As with anything else, the key is in figuring out the proper balance between static and dynamic. In BJJ, you need both. However, you need static core strength and the power to stabilize a lot more than you need to crunch. That means training dynamically too, but giving priority (and the bulk of your core training time) to static core training.
Static BJJ Core Training Essentials
Let’s get straight into the meat and potatoes of static BJJ cores training. Since you need to hold a bunch of different positions in Jiu-Jitsu, core training needs to reflect that as well. That means working with a bunch of different exercises and different schemes. The main goal, in short, is increased muscle endurance of the core.
The workout we outline here has elements borrowed from different training disciplines. From gymnastics to strongman, we found a way to involve the core in ways that perfectly mimic grappling. Tot hat extent, the following six exercises form the ultimate BJJ core training routine when it comes to static strength.
BudoFit is a Jiu-Jitsu specific conditioning instructional covering a lot of mobility and stability hacks for grapplers. The man behind it is Roger Gracie black belt Nic Gregoriades. The instructional contains both bodyweight and kettlebell workouts that’ll elevate your performance to the next level.
How to train
Make sure you do all the exercises in order. For the best results, go for straight sets, looking to achieve maximal hold times. If they seem too easy, give them a try and you’ll quickly reconsider. Even then, if you have crazy core strength, there are harder variations of each. The goal with the first five exercises is to amount a holding time of 1 minute, and be able to repat it for five sets. Then, you move on to the next. For the final exercise, you can go for time or length. Once again, the total number of sets is going to be 5.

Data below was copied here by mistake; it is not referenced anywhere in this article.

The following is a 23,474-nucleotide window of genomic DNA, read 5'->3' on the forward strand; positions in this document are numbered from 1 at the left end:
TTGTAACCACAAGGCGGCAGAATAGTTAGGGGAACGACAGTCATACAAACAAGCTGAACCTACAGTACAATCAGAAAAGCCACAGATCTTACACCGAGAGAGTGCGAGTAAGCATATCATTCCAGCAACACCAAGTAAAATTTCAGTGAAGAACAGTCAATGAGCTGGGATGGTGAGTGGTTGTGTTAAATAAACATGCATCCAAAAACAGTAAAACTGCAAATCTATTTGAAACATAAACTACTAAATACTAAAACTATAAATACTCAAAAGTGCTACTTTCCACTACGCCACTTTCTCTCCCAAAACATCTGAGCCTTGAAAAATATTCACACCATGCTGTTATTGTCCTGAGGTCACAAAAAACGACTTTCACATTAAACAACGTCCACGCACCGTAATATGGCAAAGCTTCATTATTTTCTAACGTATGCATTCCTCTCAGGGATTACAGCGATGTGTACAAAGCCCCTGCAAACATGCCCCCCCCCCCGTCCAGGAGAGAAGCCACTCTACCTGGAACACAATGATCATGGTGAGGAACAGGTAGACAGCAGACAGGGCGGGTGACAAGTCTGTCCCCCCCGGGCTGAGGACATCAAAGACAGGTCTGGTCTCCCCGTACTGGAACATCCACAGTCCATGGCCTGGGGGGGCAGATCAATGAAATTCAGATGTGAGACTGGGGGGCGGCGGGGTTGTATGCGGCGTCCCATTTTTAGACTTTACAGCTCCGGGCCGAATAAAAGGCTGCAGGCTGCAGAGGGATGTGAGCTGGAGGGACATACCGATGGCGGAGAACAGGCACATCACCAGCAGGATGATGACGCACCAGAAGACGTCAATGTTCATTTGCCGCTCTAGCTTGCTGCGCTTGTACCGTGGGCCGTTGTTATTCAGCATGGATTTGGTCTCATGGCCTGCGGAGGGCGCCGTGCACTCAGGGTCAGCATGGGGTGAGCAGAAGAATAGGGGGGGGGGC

1. Hollow Body Hold
We start off simple. Lay on your back, extend your arms over your head and your legs as far as you can. Then crunch up, holding the top position for the prescribed amount of time. This deceitfully hard exercise is a staple of gymnastic core training and is perfect for grapplers.
2. Arch Body Hold
The arch body hold is the direct opposite of the hollow body hold. Here, you lie on your stomach, with arms and legs extended once again. The goal is to do a “superman” by lifting your arms and legs off the ground and arching your spine as much as you can. Once again, hold for 60 sec and repeat a total of 5 rounds.
Another gymnastics staple, the L-sit is wonderful for BJJ core training. With this exercise, you have a lot of variety available. You can do it on two kettlebells, on parallettes, on rings, or on the ground. Keep in mind, doing it on the floor is really hard.
This exercise introduces a bit of grip work to the mix. Static core and grip strength? You can see how it’ll directly transfer to your Jiu-Jitsu performance. Simply grab a bar and hang from it, keeping your legs straight and bent at a 90-degree angle in relation to your upper body. Hold for the prescribed time and sets.
We already covered the plank in our examples before. Still, it is a great way of not only introducing static work but also doing some dynamic movements at the same time. If you can do 5 sets of 60-second hold,s try either wearing a weighted vest/backpack or introduce dynamic movements from the plank position.
6. Farmer’s Walk
A huge reason why strongmen have such crazy core strength is farmer walks. Granted they do them with crazy objects and insane weights. For grapplers, dumbbells and kettlebells will do the trick. Make sure you’re not carrying less that at least half your bodyweight though. IF you can carry half your body weight in each arm, you’re golden. Go for a minute, or try to cover as much distance as you can before your grips give in.
Bjj core training is not hard. You just need to understand that crunches won’t help you perform, nor get you ripped abs. Static core training, on the other hand, will. The sample routine above is just a sample, If you can get through it no questions asked, you are a beast. However, for the majority of grapplers out there, this is going to be challenging but well worth it in the end!